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Dr. George Szekely is a prolific painter, an author, and a pioneer in developing creative changes and methodologies for art teaching. George was at the forefront of the first art educators to emphasize the importance of children’s play and home art in artistic development and as the foundation for school art practice.

To name a few of his achievements, Dr. Szekely has been elected a Distinguished Fellow of the National Art Education Association, an Emanual Barkan Prize-winning author, a Victor Lowenfeld Award recipient for his lifetime achievement in art education and was named A National Treasure by student chapters of the NAEA.

Since 1978, he has been Area Head and Senior Professor of Art Education at the University of Kentucky.

Here are the highlights of my funky conversation with George:

  • 03:54 – A glimpse of his childhood and how the Hungarian revolution led him to meet an art teacher who shared his love for Pez and whose footsteps he followed.
  • 07:11 – The long journey from Hungary to Vienna to the classrooms of New York, how his teacher, Mr. Williams, had changed his life completely through his great faith and confidence with George and encouraged him to go on the to the high school of Music and Arts where he was classmates with Peter, Paul and Mary.
  • 09:24 – His life in the village in the early 60s including bumping into Claes Oldenburg’s first store, getting to Columbia and being one of the pioneers in building Soho and how it all ended during the Lindsay administration which brought him to Kentucky.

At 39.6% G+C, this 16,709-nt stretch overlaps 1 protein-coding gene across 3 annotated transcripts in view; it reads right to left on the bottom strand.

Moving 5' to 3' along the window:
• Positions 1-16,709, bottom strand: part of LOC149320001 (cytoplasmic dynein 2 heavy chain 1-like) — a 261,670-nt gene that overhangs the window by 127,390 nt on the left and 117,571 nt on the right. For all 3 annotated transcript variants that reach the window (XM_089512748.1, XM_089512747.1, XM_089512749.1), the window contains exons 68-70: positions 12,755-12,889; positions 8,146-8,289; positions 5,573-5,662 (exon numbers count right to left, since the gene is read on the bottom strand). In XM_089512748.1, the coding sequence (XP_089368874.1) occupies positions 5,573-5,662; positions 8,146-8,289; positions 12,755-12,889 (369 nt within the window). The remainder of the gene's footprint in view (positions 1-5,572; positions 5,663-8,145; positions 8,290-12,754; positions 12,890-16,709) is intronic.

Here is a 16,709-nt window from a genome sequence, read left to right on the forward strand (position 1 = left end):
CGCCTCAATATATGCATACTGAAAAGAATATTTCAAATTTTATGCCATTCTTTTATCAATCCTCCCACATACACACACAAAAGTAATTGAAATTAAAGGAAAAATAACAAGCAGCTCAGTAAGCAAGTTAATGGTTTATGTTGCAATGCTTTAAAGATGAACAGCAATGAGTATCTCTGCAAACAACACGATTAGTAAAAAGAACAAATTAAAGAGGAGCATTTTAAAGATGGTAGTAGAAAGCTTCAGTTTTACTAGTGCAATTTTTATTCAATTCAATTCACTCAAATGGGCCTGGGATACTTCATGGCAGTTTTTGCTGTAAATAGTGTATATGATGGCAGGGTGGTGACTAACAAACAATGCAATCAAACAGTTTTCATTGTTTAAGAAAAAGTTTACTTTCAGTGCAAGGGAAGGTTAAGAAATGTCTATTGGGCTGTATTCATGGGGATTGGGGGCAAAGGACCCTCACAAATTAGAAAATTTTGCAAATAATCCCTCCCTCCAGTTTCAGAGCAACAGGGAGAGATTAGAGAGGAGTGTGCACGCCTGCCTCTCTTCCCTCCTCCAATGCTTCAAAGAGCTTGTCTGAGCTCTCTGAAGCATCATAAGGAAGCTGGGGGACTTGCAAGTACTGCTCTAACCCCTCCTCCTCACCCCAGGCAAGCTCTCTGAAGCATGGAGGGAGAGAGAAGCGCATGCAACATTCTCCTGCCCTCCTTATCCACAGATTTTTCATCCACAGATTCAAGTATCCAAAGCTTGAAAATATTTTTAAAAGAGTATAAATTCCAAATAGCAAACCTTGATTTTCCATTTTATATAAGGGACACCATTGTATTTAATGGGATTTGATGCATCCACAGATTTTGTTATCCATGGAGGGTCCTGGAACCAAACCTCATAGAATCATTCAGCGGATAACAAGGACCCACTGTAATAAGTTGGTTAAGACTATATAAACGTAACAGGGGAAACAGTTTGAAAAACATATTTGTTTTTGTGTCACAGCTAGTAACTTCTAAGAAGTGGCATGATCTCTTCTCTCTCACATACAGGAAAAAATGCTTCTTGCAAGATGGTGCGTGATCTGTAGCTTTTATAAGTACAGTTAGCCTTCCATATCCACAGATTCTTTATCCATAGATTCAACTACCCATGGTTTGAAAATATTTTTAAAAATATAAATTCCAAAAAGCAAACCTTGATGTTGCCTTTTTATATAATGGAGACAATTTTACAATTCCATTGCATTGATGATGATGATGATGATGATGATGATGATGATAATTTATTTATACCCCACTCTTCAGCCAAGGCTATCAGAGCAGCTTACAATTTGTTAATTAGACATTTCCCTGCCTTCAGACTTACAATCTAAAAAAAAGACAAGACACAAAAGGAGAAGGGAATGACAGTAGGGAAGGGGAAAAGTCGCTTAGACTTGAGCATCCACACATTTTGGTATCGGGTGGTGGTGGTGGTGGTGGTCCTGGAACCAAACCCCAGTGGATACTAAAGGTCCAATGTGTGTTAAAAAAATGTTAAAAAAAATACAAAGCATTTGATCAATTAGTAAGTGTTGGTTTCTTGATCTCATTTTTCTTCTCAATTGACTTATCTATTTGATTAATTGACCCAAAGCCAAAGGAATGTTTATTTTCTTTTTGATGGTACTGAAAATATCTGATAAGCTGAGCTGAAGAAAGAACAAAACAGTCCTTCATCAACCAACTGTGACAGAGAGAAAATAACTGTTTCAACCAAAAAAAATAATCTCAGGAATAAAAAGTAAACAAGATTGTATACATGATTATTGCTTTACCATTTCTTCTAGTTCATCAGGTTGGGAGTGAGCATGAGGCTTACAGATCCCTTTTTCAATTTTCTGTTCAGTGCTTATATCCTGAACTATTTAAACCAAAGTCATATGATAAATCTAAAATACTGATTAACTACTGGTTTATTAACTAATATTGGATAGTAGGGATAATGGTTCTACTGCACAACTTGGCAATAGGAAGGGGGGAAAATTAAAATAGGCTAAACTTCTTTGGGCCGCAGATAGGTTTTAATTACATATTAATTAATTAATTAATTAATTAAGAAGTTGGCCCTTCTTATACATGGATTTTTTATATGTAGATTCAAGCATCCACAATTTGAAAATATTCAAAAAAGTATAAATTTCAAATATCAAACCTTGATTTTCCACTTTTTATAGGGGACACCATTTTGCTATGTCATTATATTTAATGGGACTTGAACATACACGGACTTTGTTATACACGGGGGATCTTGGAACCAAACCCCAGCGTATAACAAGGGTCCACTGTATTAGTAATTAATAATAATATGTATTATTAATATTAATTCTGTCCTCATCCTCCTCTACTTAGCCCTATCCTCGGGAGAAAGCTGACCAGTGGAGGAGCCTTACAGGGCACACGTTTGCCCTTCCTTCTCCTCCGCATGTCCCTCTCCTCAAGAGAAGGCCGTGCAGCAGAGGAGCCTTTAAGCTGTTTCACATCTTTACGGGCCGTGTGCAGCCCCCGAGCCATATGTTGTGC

• 13:46 – How he got back on his feet starting with small spaces in grocery stores and waking up in the wee hours to work on his writing.
  • 17:07 – How he became an unintentional teacher in New York and how he came to love it after his experiences.
  • 25:14 – How he prepared for teaching, incorporating play in classes, celebrating children’s art and what kept him in this profession for years.
  • 41:24 – The non-traditional techniques and tools George uses in his artworks.

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Creative Influences

One hour to create something, with anyone…

  • “I would create works that would cover large pieces of land so I would work with environmental artists.”

To defeat Godzilla with his talents…

  • “Godzilla almost defeated me recently because I was not able to put up this 7-foot inflatable because the machine stopped dead in its tracks. I had to use a bicycle pump that I borrowed from the hotel and though he didn’t look quite right, I pulled it off.”

Advice…

  • Don’t place too much emphasis in school. It’s a sport wherein you have to pursue relentlessly yourself so set your own goals and schedules. Be tough because there will be lots of difficulties along the way. There will be people who will tell you that this is not what the public wants so you have to develop a sense of independence. Set up a place to work, make plans and stick to them, and stick to what’s important to you and not what the art world or the teachers say.

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